As we are still very much on the ‘cycle of failure’ with cancer, I can’t help but think we have been doing it wrong for so many years. I have put together a few thoughts about screening, which many people believe we should be increasing. Personally I don’t at this time.
Cancer screening is a process of testing for cancer before any symptoms appear. The goal of screening is to find cancer early, when it may be easier to treat or cure. However, screening is not without risks and limitations. Some screening tests may cause harm, such as false-positive results, overdiagnosis, overtreatment, or complications from invasive procedures. Therefore, it is important to make informed decisions about whether to undergo screening or not.
In this blog post, we will discuss some of the factors that you should consider when deciding about cancer screening. These include:
Your personal risk of developing cancer
- This depends on many factors, such as your age, gender, family history, lifestyle, and environmental exposures.
- Some people have a higher risk than others because of genetic mutations or inherited syndromes that increase their susceptibility to certain cancers.
- If you have a high risk of developing cancer, you may benefit more from screening than people with average or low risk. However, you should also be aware of the potential harms and limitations of screening, and weigh them against the benefits.
- You should also consult your doctor about the best screening options for your situation.
The benefits and harms of the screening test
- The benefits of screening are that it may detect cancer early, when it may be easier to treat or cure. Early detection may also improve your quality of life and survival chances.
- However, not all cancers that are found by screening are life-threatening or need treatment. Some cancers may grow slowly or never cause any symptoms or problems. These are called over diagnosed cancers. Treating over diagnosed cancers may expose you to unnecessary harms, such as side effects from surgery, radiation therapy, chemotherapy, or hormone therapy .
- Another harm of screening is that it may produce false-positive results, which means that the test suggests that you have cancer when you do not. False-positive results may cause anxiety, stress, and additional tests or procedures that may be invasive or risky .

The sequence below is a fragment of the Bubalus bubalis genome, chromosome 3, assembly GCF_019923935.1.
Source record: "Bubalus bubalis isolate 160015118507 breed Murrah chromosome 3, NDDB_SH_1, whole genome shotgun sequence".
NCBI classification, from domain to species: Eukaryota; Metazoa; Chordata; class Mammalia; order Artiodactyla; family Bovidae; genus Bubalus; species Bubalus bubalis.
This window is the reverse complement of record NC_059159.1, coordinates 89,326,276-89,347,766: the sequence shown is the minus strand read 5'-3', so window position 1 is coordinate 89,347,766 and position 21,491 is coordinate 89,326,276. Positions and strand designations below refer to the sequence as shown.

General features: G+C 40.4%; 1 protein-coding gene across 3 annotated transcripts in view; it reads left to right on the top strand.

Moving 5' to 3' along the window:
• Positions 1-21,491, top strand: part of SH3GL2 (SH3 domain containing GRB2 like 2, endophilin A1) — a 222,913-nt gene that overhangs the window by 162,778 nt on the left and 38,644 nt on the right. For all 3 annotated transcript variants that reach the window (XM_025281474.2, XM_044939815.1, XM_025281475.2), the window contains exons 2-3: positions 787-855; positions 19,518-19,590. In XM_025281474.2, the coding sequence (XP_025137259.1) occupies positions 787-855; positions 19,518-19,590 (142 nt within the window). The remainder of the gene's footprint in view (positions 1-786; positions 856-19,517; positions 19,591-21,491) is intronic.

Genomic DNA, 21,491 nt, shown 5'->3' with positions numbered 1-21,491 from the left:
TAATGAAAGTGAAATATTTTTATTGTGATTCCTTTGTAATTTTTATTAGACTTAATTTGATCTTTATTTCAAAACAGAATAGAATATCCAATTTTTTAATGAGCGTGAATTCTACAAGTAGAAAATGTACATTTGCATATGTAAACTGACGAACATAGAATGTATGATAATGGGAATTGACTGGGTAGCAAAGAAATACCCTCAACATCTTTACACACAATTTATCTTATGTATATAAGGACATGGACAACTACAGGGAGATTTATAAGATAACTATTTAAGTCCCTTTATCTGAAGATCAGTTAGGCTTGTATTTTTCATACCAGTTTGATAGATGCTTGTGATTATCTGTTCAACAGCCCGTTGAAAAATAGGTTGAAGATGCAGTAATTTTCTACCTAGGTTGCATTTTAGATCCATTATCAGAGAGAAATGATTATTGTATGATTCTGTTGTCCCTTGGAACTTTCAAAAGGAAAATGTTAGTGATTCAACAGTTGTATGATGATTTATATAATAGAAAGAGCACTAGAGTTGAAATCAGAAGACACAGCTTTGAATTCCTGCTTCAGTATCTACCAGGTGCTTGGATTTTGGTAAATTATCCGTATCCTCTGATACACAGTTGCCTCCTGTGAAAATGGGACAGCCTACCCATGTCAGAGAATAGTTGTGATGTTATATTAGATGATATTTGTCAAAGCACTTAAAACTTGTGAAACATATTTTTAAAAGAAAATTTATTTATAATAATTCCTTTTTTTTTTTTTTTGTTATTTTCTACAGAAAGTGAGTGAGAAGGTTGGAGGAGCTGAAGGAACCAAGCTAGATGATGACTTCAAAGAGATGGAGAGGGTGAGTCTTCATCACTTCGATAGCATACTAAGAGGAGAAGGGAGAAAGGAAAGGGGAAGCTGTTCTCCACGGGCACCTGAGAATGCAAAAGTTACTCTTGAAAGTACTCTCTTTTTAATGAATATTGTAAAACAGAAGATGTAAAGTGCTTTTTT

The quality and availability of the screening service
- The quality and availability of the screening service may affect the accuracy and effectiveness of the screening test.
- You should choose a screening service that follows evidence-based guidelines and quality standards for performing and interpreting the test.
- You should also check if the screening service has a system for follow-up and referral in case you need further tests or treatment.
- The availability of the screening service may depend on your location, insurance coverage, and cost. You should consider if you have access to a convenient and affordable screening service that meets your needs and expectations.
Your preferences and values
- Your preferences and values are important factors in making informed decisions about cancer screening.
- You should consider how you feel about the potential benefits and harms of screening, and how they affect your quality of life.
- You should also consider your personal goals and priorities for your health and well-being.
- Some people may prefer to undergo screening because they want to reduce their uncertainty or anxiety about having cancer. They may also value the potential benefits of early detection and treatment more than the potential harms of overdiagnosis and overtreatment .
- Other people may prefer not to undergo screening because they do not want to deal with the stress or inconvenience of testing or follow-up. They may also value their current health status more than the potential benefits of finding cancer early .
There is no right or wrong answer when it comes to deciding about cancer screening. The best decision for you depends on your individual situation and preferences. You should talk to your doctor about the pros and cons of screening for different types of cancer, and ask any questions that you have. You should also seek reliable information from credible sources, such as reputable websites, organizations, or publications.
Remember that you have the right to accept or decline any screening test that is offered to you. You can also change your mind at any time if your circumstances or preferences change. The most important thing is to make informed decisions that are consistent with your values and goals.
My personal view, is that the more we look for cancer, the more we will find. Creating an even bigger issue for the nation. I believe we should be a lot more prevention focussed instead. As always these are my personal views based on my experiences. I’m sure there will be many who disagree with my views. Please feel free to share your own below.
: Harms and Benefits of Cancer Screening – PubMed
: The pros and cons of screening – GOV.UK
: What is cancer screening? | How does cancer screening work?
: Cancer Screening Overview (PDQ®) – NCI
: Cancer Screening Guidelines Lack Information on Harms – NCI